This week, the historic aviation beacon that has sat atop Mt. Diablo since 1928 was returned to the summit after undergoing significant repairs.
The following information is from Save Mt. Diablo:
The beacon is a historical symbol for those who lost their lives in Pearl Harbor and is re-lit every year in commemoration of the day by the Sons and Daughters of Pearl Harbor Survivors.
Removed from the summit building on June 22nd, the beacon underwent significant repairs to ensure it will shine over the community for decades.
The beacon was originally installed and illuminated in 1928 to aid in trans-continental aviation. After the 1941 attack on Pearl Harbor, the beacon was shut off. It stayed dark until December 7th 1964, when it was re-lit in a memorial ceremony for those who lost their lives. Since then, the beacon has been re-lit every year on December 7th in a ceremony attended by Pearl Harbor survivors. Over the years, the beacon received few repairs and it was beginning to show. In 2010, when the beacon light refused to turn and survivors watched in the cold wind, a Save Mount Diablo volunteer scaled the building and slowly pushed the beacon around until it turned on its own.
“If the beacon lighting ceremony was going to continue for many more years, the beacon was going to need some pretty significant repairs,” said Ron Brown, Save Mount Diablo’s Executive Director.
With the State Parks’ limited budget and a need to move quickly, Assemblywoman Joan Buchanan wrote special legislation for California State Parks to enter into a partnership with Save Mount Diablo for the beacon’s restoration. To complete the restoration, Save Mount Diablo needed to raise an estimated $100,000. Together, in a precedent setting partnership, Save Mount Diablo, Assemblywoman Joan Buchanan, California State Parks, The Dean and Margaret Lesher Foundation, Contra Costa Times Columnist Joan Morris and her readers, Chevron, Shell and many other small businesses and community members stepped up to raise funds for the restoration.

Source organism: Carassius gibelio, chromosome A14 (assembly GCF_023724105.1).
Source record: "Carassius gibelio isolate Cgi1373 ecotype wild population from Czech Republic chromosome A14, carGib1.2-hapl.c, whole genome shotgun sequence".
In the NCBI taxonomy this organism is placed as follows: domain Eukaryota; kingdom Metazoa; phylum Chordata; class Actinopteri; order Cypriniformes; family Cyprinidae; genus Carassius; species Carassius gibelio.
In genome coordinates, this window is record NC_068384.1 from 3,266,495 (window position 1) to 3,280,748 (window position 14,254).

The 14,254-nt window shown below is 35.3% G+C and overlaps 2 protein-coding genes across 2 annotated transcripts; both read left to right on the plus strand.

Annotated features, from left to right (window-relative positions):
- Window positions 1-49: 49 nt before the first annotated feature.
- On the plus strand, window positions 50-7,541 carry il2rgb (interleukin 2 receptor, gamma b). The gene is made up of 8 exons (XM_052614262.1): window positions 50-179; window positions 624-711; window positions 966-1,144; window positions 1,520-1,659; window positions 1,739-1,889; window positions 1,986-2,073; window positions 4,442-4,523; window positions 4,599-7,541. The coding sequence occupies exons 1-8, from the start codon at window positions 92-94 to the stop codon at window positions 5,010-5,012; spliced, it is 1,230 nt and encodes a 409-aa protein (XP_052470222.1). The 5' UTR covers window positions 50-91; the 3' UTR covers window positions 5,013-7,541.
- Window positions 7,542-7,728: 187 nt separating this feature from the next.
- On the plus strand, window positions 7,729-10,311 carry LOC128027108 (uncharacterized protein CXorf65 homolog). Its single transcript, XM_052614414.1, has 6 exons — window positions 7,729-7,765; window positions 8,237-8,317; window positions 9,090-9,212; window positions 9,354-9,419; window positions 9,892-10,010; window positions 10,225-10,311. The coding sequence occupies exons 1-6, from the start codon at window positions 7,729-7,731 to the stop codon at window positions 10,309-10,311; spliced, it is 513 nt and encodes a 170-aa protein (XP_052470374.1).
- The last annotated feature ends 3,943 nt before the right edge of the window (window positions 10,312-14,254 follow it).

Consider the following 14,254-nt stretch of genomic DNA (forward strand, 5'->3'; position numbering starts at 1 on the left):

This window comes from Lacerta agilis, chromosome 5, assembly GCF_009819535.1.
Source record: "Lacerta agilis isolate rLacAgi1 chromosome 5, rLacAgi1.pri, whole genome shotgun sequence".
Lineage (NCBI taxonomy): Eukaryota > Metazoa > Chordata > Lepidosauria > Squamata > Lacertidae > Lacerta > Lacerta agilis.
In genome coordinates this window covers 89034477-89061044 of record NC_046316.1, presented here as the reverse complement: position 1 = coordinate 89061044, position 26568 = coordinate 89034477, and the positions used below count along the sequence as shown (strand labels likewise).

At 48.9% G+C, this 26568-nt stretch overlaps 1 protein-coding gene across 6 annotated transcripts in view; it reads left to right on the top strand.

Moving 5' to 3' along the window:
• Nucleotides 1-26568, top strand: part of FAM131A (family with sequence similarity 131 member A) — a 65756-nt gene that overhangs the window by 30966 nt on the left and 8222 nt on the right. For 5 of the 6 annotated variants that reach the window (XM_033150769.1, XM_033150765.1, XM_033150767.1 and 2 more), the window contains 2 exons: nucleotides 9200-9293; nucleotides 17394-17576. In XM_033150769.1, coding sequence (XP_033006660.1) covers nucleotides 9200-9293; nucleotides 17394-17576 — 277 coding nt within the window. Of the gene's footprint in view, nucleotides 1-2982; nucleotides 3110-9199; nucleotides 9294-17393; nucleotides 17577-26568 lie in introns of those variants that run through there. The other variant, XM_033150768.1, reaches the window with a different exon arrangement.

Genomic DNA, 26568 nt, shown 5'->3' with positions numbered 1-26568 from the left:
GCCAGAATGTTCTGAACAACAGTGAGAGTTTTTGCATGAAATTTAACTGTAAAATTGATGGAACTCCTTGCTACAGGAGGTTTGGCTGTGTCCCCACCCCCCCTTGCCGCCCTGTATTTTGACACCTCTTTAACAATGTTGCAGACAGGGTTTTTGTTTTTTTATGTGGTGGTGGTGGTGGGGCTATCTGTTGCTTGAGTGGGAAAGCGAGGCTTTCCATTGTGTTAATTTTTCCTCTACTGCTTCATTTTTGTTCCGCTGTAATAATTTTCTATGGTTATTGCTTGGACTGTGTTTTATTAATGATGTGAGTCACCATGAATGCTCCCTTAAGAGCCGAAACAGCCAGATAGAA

“The scope and magnitude of the response to the beacon restoration effort has been overwhelming,” said Ron Brown, Save Mount Diablo’s Executive Director. “Only with the help of the community, was the preservation of this historic artifact possible.”
The beacon restoration work began on June 22nd, 2013, when it was lifted off of its perch and taken to Global Village Construction in Concord. Since then, it has undergone a cosmetic and mechanical overhaul from new electrical wiring to a bright new coat of silver paint. Even the beacon’s perch, the roof of the Mount Diablo summit building, was repainted.
The beacon was returned to its post in a private ceremony attended by three of the Pearl Harbor survivors, Micky Ganitch, Chuck Kohler and John Tate; the Mount Diablo Restoration team; and the many partners who secured the future of the beacon for years to come.
The 48th annual beacon lighting ceremony will take place at sunset on Dec. 7th.
As the number of survivors has decreased over the years, the number of people attending the ceremony in honor of these heroes has increased, including many sons and daughters vital to organizing the service.
Video: courtesy of Karen Perry